To save time, I focused on making something new to dress up my round gown that I made for the Georgian Picnic in November.  I didn't know a lot about Empire spencers, so I started by creating a Pinterest board of all the 1790's examples that I could find.  I was amazed by how many dark blue spencers there were in the illustrations, so I went digging through my stash and found a dark blue velveteen curtain panel that I picked up at an estate sale last year.  It was just enough fabric for a spencer, so I decided that it must be fate!  It is lined with some golden yellow striped silk that also came from my stash, and I even found some burgundy cording in my bin of ribbons that was perfect for accenting the edges and back seams like you see in many of the jackets from this period.

I usually have some sort of period pattern diagram to get me started with my costumes, but this garment was 100% draped from scratch.  I knew where the seams should be thanks to the illustrations and a few surviving examples, so I used one of my paper tape dress forms to drape the body and collar.  I did look at a pattern diagram for an 1790's youth's skeleton suit to get the general shape for the 2-part curved sleeves, but then I just free drew the shapes and tweaked them for a few days until I got something that fit just right.  I know it is not an overly complicated garment to make, and there are still a few nit-picky things that could be improved, but I am really proud of the results considering that this was the first time for me to make something using this method.


The most fun part of this outfit is definitely the hat. Once again, I made a Pinterest board to help me research 1790's bonnets, which was extremely helpful when it came down to deciding on the shape and adding the decorations.  I found several examples of wide brimmed bonnets with a big bow and super-tall feathers decorating the middle front of the crown, and I thought that look really captured the quirky Empire style that set these fashions apart from other Regency period headwear.

The bonnet also marks another first for me - it's the first time I've ever built a fabric-covered buckram hat.  I used Lynn McMaster's seaside bonnet pattern to make it, but I cut the crown down by an inch because I preferred some of the more moderate-sized examples in the fashion plates.  It is covered in a remnant of bronze silk satin and lined with ivory silk, which also both came from my stash.  I sewed the entire thing by hand and there is not a drop of hot glue on it, which is a small miracle for me.  I am usually a HUGE fan of hot glue millinery!


Since the costume was made completely from materials that I had in my stash, I decided to splurge a bit on the finishing touches.  I bought another Lioness wig in chestnut brown this time (I also used this style of wig for another 18th c. outfit from a few years ago).  It is great for making a huge hedgehog style hairdo and there is a ton of length for various types of tails in the back as well. This time I straightened the long part in the back with a flat iron and looped it like the style seen in many illustrations from this period.  I had some flyaway pieces that tried to escape from the ponytail at first, but I added a long flat barrette across the back of the loop after these first pictures, and that seemed to solve the problem pretty well.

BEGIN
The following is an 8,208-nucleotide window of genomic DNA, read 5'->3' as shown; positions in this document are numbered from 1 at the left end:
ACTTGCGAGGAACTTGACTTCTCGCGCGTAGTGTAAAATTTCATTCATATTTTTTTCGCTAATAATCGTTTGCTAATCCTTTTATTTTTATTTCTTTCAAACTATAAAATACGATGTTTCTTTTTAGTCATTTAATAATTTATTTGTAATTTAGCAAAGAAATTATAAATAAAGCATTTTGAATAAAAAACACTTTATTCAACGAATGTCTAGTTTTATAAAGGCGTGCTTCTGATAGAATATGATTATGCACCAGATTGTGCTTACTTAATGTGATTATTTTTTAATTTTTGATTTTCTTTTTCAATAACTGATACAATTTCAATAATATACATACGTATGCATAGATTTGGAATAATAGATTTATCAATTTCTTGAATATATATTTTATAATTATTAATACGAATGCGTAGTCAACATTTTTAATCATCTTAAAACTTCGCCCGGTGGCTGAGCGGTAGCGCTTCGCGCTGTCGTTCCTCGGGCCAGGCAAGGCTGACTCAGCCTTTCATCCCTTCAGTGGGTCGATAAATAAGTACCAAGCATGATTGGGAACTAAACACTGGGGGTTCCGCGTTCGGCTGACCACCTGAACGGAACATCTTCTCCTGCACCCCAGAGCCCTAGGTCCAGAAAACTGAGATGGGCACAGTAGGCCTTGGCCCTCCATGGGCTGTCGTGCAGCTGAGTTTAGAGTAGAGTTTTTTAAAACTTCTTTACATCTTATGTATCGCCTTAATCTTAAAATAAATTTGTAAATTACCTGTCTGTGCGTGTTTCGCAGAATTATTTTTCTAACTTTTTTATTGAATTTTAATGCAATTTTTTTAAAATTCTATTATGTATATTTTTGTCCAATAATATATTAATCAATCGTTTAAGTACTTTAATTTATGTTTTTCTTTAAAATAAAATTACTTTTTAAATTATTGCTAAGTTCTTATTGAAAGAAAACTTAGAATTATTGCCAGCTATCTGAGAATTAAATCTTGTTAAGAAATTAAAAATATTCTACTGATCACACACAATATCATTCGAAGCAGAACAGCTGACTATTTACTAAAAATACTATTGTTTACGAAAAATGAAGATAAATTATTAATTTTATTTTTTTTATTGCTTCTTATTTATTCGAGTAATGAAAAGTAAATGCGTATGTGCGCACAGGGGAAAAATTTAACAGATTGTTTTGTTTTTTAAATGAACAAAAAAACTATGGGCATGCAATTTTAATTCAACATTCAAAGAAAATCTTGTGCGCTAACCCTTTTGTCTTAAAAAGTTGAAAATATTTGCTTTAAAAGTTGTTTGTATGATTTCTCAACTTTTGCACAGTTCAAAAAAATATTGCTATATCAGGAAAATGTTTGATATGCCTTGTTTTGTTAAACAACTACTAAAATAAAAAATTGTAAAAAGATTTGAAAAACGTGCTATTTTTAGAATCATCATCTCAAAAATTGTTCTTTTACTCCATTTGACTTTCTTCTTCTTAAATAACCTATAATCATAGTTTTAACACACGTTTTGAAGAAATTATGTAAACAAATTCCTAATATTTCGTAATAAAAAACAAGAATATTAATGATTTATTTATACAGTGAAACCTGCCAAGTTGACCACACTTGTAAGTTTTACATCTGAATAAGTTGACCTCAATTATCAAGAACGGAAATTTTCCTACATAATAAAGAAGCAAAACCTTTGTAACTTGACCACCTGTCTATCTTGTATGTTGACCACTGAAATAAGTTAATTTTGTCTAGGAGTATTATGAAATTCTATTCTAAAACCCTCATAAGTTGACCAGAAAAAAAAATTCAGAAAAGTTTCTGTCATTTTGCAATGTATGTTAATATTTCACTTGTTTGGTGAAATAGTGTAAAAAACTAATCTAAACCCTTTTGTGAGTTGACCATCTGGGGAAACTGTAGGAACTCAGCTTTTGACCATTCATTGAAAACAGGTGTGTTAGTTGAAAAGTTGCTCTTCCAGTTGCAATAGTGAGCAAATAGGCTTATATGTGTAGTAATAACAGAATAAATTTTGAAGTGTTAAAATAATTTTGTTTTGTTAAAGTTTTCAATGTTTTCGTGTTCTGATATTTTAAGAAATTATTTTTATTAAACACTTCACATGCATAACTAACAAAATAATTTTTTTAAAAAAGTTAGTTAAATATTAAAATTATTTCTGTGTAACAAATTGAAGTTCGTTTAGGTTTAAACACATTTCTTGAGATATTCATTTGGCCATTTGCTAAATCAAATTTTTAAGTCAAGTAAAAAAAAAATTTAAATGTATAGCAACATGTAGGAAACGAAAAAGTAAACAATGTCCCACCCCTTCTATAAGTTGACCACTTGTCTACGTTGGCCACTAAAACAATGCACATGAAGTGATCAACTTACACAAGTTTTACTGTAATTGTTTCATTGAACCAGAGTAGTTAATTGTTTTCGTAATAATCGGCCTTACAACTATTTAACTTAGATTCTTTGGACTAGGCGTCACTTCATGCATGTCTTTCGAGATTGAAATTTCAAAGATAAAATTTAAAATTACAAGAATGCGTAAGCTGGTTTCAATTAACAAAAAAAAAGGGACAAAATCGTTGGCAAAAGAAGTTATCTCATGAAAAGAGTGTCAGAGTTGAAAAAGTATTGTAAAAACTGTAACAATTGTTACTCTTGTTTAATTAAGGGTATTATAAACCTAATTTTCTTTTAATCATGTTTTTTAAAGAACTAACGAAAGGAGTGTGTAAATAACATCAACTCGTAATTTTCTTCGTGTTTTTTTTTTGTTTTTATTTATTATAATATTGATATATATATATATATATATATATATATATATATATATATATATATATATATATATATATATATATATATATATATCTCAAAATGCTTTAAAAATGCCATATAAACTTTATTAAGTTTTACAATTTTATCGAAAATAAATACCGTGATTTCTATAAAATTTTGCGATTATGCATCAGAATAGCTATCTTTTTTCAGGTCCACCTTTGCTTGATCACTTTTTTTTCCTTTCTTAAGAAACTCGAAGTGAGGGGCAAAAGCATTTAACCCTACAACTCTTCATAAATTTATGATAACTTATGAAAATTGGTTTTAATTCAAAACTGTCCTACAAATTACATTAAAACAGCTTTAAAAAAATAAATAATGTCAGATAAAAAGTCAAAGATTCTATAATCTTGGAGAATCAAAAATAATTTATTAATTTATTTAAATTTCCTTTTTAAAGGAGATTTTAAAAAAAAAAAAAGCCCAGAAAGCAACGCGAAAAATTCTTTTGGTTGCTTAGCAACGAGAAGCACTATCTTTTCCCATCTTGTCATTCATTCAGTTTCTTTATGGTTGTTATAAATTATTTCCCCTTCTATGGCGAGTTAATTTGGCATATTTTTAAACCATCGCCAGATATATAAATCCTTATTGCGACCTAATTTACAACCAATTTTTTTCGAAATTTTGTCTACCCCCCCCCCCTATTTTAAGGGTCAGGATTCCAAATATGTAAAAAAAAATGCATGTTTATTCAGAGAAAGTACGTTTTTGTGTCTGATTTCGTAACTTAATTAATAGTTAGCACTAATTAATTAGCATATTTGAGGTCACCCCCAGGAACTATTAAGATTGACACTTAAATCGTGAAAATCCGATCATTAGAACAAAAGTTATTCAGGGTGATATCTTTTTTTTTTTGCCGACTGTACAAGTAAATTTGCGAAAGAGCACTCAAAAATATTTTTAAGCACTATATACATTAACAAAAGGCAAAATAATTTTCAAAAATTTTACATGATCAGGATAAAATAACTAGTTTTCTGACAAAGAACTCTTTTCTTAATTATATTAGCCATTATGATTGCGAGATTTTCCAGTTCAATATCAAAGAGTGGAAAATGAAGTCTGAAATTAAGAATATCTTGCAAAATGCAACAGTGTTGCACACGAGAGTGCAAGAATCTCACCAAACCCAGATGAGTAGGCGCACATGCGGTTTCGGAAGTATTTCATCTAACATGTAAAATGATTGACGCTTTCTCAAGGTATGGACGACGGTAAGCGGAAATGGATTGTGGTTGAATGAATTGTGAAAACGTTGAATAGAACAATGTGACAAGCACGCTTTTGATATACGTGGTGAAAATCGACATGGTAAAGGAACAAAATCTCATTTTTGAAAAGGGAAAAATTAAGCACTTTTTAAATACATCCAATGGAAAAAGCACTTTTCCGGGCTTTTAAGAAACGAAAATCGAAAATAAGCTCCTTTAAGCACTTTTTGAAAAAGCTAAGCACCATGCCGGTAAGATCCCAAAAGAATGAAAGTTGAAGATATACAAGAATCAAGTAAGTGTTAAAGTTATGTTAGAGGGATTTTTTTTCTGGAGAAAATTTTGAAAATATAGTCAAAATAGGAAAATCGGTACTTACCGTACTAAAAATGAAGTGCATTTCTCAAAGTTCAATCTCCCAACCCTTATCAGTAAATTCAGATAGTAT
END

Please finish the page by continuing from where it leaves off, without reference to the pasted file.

DSC07640 DSC07646

I also have lusted over regency shawls for years now, so I asked around for suggestions on where to buy one.  My friend Aubry from A Fractured Fairytale suggested this ebay store, which has a variety of rectangular shawls with paisley borders, which is exactly what I was looking for. It still wasn't as long as real regency shawls should be, but at $19.99 I couldn't pass it up! I actually ended up loving this thing so much that I bought a second one that is exactly the same, and I am going to try to sew two of them together to make one super-long shawl that will be even more perfect for drapey Regency goodness.


DSC07768When I was younger, I didn't care for Regency fashions at all, and I swore that I would never wear this sort of dress. I'm not sure what happened, but I've turned into a complete convert and I feel so elegant wearing these styles now. Maybe I just needed to get over my obsession with tiny waistlines first, but I guess pregnancy will do that for you.

Even though I'm making a bit of a funny face in this last picture, it's actually my favorite one of all. I think I look like a meddling, match-making aunt from a Jane Austen novel in this shot.  I need a little speech bubble that says "oh, ree-aaally?" LOL!

You can see the full set of pictures from this wonderfully fun event on my Flickr page.